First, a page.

IT IS ALWAYS difficult to be sure how to measure the ground gained or the damage inflicted in the phony war before the real campaign begins. Pakistan may be keeping their powder dry, they may have little genuine ammunition in their armoury, the opposition they are facing before the Test series may, or may not, be of the powder- puff variety. There is the distinct chance that nobody cares.
None of these possibilities should diminish the two, and almost three, thrilling sights on display before a fullish house on a beautiful day at one of the loveliest of all English grounds. The play began with a brief spell of breathtaking pace from a young Pakistan fast bowler which made early and deep cuts into the Kent innings. It then continued with a double- century partnership in which a young Kent batsman scored an exhilarating hundred.
Mohammed Sami is the bowler in question. He is slender for a fast merchant and far from the finished article. But his arm comes over rapidly, he has a big snap of the wrist and his pace and directness overshadowed the continuing debate on the form, fitness and legality of Shoaib Akhtar.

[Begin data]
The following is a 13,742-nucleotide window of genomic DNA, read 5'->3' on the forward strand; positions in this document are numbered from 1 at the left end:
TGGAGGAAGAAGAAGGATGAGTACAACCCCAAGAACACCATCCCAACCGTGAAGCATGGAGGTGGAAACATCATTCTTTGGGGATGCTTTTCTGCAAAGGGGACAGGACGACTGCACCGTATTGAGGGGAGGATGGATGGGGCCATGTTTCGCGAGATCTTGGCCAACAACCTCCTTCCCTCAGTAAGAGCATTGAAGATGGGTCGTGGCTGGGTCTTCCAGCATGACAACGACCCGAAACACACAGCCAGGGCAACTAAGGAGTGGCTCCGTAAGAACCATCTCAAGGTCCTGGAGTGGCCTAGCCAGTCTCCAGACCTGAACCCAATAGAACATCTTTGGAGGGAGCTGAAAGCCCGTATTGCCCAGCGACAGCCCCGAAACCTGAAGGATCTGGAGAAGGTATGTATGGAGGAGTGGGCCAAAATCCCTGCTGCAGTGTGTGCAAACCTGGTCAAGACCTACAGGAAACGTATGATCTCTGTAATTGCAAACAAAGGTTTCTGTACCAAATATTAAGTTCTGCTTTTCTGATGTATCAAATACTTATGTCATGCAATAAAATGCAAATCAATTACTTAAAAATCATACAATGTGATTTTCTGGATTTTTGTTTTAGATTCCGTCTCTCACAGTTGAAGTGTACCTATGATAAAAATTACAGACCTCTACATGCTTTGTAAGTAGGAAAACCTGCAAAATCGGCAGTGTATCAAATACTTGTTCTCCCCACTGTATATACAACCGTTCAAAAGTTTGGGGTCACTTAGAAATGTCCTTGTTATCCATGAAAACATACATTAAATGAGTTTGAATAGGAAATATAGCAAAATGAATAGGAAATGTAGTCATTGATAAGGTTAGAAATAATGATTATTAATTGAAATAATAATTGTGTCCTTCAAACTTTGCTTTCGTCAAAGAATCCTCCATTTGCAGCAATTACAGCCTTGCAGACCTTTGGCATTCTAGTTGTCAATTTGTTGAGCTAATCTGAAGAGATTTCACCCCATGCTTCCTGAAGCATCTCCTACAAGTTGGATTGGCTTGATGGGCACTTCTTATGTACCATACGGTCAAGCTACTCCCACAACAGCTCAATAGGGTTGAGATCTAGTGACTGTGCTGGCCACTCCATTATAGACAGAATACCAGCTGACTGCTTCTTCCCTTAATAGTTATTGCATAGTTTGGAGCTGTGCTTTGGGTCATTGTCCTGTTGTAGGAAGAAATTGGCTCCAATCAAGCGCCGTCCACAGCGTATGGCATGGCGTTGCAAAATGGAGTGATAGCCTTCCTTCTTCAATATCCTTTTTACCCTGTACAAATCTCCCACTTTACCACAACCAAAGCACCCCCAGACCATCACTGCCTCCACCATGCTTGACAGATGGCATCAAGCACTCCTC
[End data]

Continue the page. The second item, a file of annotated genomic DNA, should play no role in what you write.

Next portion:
Sami's speed accounted for two wickets in his first two overs. He beat both David Fulton, providing short leg with a bat-pad catch, and Ed Smith, whose off stump went tumbling over, for pace. It was an exciting beginning which enraptured the large Pakistan contingent inside the ground.
Sami is only 20, made his first-class debut last October and played against England in a provincial match last November (when he removed Michael Atherton and Graeme Hick). By March he was in Pakistan's Test side and thoroughly unnerved New Zealand when he took 8 for 106 in the match and was instrumental in a second- innings collapse in which nine wickets went for 26 runs. But it is not all quite impeccable. Between the thunderbolts there are some fairly loose cannons. Besides the two wickets, his initial four- over spell cost 25 runs and seven no-balls. Sami will play at Lord's on Thursday, Shoaib will certainly not.
Kent recovered with marvellous vigour and Robert Key batted compellingly. If England are looking for a new batsman it is not preposterous to suggest that …